Actually, I think it is becoming more polarized. I am fairly young, but I see more and more people moving into non-practising belief, moving into an agnostic belief system or totally throwing out and declaring atheism. Most people that I know who are religious are quite moderate and totally respect the chosen paths of others, but in this age of instant communication and viral sharing of video/blogs etc I find that many fundamentalists who in previous decades may have only been heard in small secluded places of worship or backroom debates are now able to spout their messages to the masses. This sadly can result in many moderates who may have previously never heard or even seen such messages being taken in and following.

        I think globally, we are moving (very slowly) to a much more moderate stance on religion, but there are pockets where small fundamentalist wildfires have started. Hopefully those flames will be doused before they spread into too much of a firestorm.

        Living in Australia (which is quite multi-national in ethnicity and religion) I am always utterly amused when fundamentalists of any nature demand to be tolerated for their beliefs while spouting anti-tolerant messages against others the next moment. I can't help myself and weigh in asking that exact sort of question - I started to walk out of church on Easter Sunday just passed (I go to church at Easter and Christmas to appease my parents when I visit) when the priest started spouting about propsed changes to the Australian Law by changing "Marrige to be between two people, rather than a man and a woman" which would lead to "the fall of Christians and civilisation" at which point I was too disgusted to stay for the rest. He saw me walking out and pulled me up on it. I accepted the challenge and politely debated him on the arguments for and against for around ten minutes in front of the entire congregation.

        • Re:Hopefully (Score:5, Informative)

          by grege1 (1065244) on Friday April 13, 2012 @01:48AM (#39670221)
          This must be Australia corner. Our Prime Minister is female, single, childless and an atheist. When such a person could be elected as the president of the USA I will believe in faeries at the bottom of the garden. The mad monk can keep the crap he is trying to import from American politics.
          • Re:Hopefully (Score:5, Insightful)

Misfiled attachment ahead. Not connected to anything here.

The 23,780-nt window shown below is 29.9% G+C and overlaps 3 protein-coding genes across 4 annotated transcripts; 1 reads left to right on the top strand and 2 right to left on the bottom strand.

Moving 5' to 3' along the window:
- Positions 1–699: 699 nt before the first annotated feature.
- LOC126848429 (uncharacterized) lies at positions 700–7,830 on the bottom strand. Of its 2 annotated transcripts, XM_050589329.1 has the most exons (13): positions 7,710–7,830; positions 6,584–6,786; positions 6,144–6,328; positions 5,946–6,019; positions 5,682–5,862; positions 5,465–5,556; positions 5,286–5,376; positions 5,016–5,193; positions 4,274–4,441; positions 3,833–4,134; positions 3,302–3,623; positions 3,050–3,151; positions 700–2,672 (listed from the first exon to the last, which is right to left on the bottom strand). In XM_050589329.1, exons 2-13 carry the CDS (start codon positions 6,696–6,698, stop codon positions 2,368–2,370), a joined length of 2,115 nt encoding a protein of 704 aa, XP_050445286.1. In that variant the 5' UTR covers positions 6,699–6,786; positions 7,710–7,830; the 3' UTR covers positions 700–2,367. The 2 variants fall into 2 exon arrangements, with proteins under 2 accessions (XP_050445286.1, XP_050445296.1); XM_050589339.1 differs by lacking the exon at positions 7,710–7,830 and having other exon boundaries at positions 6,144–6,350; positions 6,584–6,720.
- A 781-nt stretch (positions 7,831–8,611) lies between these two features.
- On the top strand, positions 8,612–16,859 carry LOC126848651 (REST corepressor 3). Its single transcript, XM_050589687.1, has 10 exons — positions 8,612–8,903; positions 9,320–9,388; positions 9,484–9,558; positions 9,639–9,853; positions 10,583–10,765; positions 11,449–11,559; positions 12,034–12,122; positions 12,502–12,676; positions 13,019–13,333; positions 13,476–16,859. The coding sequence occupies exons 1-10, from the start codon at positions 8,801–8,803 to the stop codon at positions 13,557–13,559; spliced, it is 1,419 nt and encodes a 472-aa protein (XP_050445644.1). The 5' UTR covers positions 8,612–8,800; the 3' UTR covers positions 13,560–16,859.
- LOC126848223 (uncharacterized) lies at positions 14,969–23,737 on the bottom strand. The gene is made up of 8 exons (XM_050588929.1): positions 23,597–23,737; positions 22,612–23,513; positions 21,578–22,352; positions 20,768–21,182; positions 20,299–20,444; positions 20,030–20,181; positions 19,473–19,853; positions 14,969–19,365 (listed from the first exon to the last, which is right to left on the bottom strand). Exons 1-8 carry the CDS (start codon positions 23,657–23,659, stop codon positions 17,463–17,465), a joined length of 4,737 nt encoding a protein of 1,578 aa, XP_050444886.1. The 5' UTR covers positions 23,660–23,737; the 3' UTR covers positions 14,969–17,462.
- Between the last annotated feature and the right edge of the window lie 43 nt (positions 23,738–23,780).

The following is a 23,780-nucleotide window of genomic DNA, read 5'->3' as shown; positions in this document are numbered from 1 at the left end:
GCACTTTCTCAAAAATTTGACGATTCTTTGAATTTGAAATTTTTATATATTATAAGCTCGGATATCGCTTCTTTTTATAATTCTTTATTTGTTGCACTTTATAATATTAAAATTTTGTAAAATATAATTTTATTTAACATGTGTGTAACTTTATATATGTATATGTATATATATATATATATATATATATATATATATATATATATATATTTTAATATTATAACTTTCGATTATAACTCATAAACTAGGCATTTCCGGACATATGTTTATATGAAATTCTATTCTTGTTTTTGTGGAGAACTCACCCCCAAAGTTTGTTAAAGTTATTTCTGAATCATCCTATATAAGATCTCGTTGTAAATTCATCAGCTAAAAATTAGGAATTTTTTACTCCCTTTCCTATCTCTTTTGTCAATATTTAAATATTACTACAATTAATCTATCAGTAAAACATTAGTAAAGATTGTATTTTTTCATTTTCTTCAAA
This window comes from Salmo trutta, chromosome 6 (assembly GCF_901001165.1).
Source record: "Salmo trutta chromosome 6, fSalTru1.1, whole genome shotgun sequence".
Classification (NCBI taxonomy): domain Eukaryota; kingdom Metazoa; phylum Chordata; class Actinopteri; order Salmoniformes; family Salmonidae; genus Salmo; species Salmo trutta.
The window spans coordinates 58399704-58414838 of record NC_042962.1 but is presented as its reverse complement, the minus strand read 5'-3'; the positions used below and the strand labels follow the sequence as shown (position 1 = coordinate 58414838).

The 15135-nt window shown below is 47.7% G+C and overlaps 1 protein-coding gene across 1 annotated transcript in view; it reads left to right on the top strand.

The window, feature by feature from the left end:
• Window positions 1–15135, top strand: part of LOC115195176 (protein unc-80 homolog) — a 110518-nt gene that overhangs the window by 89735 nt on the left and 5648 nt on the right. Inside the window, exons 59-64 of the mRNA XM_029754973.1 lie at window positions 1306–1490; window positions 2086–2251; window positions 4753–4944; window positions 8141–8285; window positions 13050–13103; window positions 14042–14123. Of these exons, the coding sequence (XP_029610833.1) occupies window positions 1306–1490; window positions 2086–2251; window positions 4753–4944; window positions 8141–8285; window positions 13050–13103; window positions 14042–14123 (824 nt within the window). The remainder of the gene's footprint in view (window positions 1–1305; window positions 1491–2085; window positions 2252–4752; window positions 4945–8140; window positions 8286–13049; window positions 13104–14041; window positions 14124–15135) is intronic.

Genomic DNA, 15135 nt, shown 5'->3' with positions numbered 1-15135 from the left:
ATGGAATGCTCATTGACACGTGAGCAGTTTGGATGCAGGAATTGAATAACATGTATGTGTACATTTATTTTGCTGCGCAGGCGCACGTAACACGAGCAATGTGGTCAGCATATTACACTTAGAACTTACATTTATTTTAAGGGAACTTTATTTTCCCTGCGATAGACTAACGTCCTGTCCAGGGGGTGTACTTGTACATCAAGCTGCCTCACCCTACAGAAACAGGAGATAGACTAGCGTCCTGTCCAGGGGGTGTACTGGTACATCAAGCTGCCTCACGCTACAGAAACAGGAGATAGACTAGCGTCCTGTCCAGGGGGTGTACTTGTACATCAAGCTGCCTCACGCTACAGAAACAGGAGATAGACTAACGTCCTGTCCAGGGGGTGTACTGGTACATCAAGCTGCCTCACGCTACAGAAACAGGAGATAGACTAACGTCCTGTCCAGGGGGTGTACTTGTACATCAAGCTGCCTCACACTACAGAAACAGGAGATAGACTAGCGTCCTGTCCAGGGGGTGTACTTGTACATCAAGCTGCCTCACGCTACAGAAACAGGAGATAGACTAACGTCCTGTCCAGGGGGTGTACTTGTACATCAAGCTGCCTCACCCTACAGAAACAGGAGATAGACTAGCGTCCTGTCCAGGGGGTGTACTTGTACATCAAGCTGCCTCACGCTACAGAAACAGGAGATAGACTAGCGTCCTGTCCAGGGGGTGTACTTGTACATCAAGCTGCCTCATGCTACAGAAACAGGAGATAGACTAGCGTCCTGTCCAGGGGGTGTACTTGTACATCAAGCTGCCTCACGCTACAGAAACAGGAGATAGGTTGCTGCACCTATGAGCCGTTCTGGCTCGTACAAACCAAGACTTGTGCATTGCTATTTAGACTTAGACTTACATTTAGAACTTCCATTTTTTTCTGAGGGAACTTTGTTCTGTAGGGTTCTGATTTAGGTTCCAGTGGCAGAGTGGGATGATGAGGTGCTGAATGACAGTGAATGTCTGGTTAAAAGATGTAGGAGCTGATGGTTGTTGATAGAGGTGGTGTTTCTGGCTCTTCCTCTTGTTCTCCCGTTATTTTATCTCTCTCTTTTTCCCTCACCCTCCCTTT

by Aceticon (140883) on Friday April 13, 2012 @05:41AM (#39671195)

            Religion can and often is used as means of control of the (unwashed) masses: it's like a police in the brain and is far more effective than the police on the street.

            Probably this is why America's founding father explicitly sought to separate the state ( and politics ) from religion.

            Unfortunately, in this day and age when the US Constitution is completely disregarded, religion is once again a tool in the toolbox of politics.

        • Re:Hopefully (Score:5, Interesting)

          by scamper_22 (1073470) on Friday April 13, 2012 @09:30AM (#39673177)

          Perhaps.

          I'm Muslim so I have a bit of a different perspective. I've actually seen parts of my family and community go 'backwards'.

          In my parents generation, almost no one wore the niqaab. Today, it starts to be common place. Not the majority, but enough. And its not the case of the parents forcing it on them, but their own choice... often defying their parents.

          In some areas, the fundamentalists are winning. Very few Muslims will outwardly proclaim their atheism as the cultural consequences are often too great. They will face huge problems with their friends and family and community.

          Most, like me, simply choose to be non-practicing.

          So while athiesm or religious moderation might be there for christianity. It's not the case for Islam... which just happens to have a whack load of people.

      • Re:Hopefully (Score:5, Insightful)

        by KeensMustard (655606) on Friday April 13, 2012 @02:40AM (#39670479)

        The world is rapidly going the other way. Back in the 60s and 70s people thought that The Age of Reason had won and we could move into the future with hope.

        Yes, but the disillusionment with the "age of reason" (modernism) is what led to post modernism - The Age of Reason didn't actually lead to any more reason.

        Now reason is under attack from the religions of the world. And it is getting worse by the day.

        Nonsense. Reason and religion are not mutually exclusive, and have coexisted for a long time, and continue to do so.

      • by TapeCutter (624760) on Friday April 13, 2012 @05:11AM (#39671075) Journal